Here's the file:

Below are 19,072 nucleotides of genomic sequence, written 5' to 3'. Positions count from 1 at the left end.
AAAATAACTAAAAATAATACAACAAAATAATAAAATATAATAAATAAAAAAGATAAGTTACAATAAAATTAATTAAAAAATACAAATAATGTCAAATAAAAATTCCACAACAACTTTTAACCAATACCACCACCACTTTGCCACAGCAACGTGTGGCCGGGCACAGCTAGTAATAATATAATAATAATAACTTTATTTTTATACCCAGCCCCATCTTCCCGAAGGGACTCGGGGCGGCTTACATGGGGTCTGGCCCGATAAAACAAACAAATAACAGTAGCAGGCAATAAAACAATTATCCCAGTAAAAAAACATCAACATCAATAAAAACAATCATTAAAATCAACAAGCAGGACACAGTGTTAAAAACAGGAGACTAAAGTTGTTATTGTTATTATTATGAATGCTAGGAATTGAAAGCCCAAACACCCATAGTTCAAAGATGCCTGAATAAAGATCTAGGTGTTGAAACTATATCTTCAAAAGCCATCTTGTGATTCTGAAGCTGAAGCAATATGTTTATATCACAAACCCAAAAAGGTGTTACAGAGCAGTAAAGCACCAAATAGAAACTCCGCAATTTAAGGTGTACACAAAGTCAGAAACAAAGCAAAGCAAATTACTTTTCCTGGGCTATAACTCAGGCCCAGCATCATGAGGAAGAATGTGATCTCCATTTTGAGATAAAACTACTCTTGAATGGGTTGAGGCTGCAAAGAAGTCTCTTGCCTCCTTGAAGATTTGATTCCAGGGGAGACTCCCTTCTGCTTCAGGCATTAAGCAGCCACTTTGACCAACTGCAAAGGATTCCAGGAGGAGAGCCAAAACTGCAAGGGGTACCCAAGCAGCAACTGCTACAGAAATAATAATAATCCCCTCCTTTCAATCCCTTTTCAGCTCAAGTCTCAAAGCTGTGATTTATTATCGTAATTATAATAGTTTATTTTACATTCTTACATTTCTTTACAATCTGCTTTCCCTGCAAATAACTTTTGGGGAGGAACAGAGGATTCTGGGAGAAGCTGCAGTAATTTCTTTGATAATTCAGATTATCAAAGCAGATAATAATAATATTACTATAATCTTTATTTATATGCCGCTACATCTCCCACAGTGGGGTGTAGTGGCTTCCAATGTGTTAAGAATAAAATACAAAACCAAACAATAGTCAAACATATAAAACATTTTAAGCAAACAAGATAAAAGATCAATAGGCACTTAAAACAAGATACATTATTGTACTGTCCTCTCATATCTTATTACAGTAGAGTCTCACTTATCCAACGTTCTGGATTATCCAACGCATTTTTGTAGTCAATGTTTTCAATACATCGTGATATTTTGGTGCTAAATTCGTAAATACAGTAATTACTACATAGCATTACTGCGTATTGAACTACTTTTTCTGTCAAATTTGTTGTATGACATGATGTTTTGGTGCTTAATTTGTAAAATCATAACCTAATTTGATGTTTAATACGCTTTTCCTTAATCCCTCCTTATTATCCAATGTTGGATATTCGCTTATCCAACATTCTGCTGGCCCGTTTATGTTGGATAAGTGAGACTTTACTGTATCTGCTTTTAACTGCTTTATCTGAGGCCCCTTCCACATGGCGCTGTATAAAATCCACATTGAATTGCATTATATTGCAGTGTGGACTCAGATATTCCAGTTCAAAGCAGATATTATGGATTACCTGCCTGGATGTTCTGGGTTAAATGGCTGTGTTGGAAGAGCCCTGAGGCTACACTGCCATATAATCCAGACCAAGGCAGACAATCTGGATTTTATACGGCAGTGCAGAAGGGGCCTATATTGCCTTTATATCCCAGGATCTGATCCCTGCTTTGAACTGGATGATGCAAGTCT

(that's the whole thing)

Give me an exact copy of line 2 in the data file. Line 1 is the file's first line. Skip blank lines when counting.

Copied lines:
AAAATAACTAAAAATAATACAACAAAATAATAAAATATAATAAATAAAAAAGATAAGTTACAATAAAATTAATTAAAAAATACAAATAATGTCAAATAAAAATTCCACAACAACTTTTAACCAATACCACCACCACTTTGCCACAGCAACGTGTGGCCGGGCACAGCTAGTAATAATATAATAATAATAACTTTATTTTTATACCCAGCCCCATCTTCCCGAAGGGACTCGGGGCGGCTTACATGGGGTCTGGCCCGATAAAACAAACAAATAACAGTAGCAGGCAATAAAACAATTATCCCAGTAAAAAAACATCAACATCAATAAAAACAATCATTAAAATCAACAAGCAGGACACAGTGTTAAAAACAGGAGACTAAAGTTGTTATTGTTATTATTATGAATGCTAGGAATTGAAAGCCCAAACACCCATAGTTCAAAGATGCCTGAATAAAGATCTAGGTGTTGAAACTATATCTTCAAAAGCCATCTTGTGATTCTGAAGCTGAAGCAATATGTTTATATCACAAACCCAAAAAGGTGTTACAGAGCAGTAAAGCACCAAATAGAAACTCCGCAATTTAAGGTGTACACAAAGTCAGAAACAAAGCAAAGCAAATTACTTTTCCTGGGCTATAACTCAGGCCCAGCATCATGAGGAAGAATGTGATCTCCATTTTGAGATAAAACTACTCTTGAATGGGTTGAGGCTGCAAAGAAGTCTCTTGCCTCCTTGAAGATTTGATTCCAGGGGAGACTCCCTTCTGCTTCAGGCATTAAGCAGCCACTTTGACCAACTGCAAAGGATTCCAGGAGGAGAGCCAAAACTGCAAGGGGTACCCAAGCAGCAACTGCTACAGAAATAATAATAATCCCCTCCTTTCAATCCCTTTTCAGCTCAAGTCTCAAAGCTGTGATTTATTATCGTAATTATAATAGTTTATTTTACATTCTTACATTTCTTTACAATCTGCTTTCCCTGCAAATAACTTTTGGGGAGGAACAGAGGATTCTGGGAGAAGCTGCAGTAATTTCTTTGATAATTCAGATTATCAAAGCAGATAATAATAATATTACTATAATCTTTATTTATATGCCGCTACATCTCCCACAGTGGGGTGTAGTGGCTTCCAATGTGTTAAGAATAAAATACAAAACCAAACAATAGTCAAACATATAAAACATTTTAAGCAAACAAGATAAAAGATCAATAGGCACTTAAAACAAGATACATTATTGTACTGTCCTCTCATATCTTATTACAGTAGAGTCTCACTTATCCAACGTTCTGGATTATCCAACGCATTTTTGTAGTCAATGTTTTCAATACATCGTGATATTTTGGTGCTAAATTCGTAAATACAGTAATTACTACATAGCATTACTGCGTATTGAACTACTTTTTCTGTCAAATTTGTTGTATGACATGATGTTTTGGTGCTTAATTTGTAAAATCATAACCTAATTTGATGTTTAATACGCTTTTCCTTAATCCCTCCTTATTATCCAATGTTGGATATTCGCTTATCCAACATTCTGCTGGCCCGTTTATGTTGGATAAGTGAGACTTTACTGTATCTGCTTTTAACTGCTTTATCTGAGGCCCCTTCCACATGGCGCTGTATAAAATCCACATTGAATTGCATTATATTGCAGTGTGGACTCAGATATTCCAGTTCAAAGCAGATATTATGGATTACCTGCCTGGATGTTCTGGGTTAAATGGCTGTGTTGGAAGAGCCCTGAGGCTACACTGCCATATAATCCAGACCAAGGCAGACAATCTGGATTTTATACGGCAGTGCAGAAGGGGCCTATATTGCCTTTATATCCCAGGATCTGATCCCTGCTTTGAACTGGATGATGCAAGTCT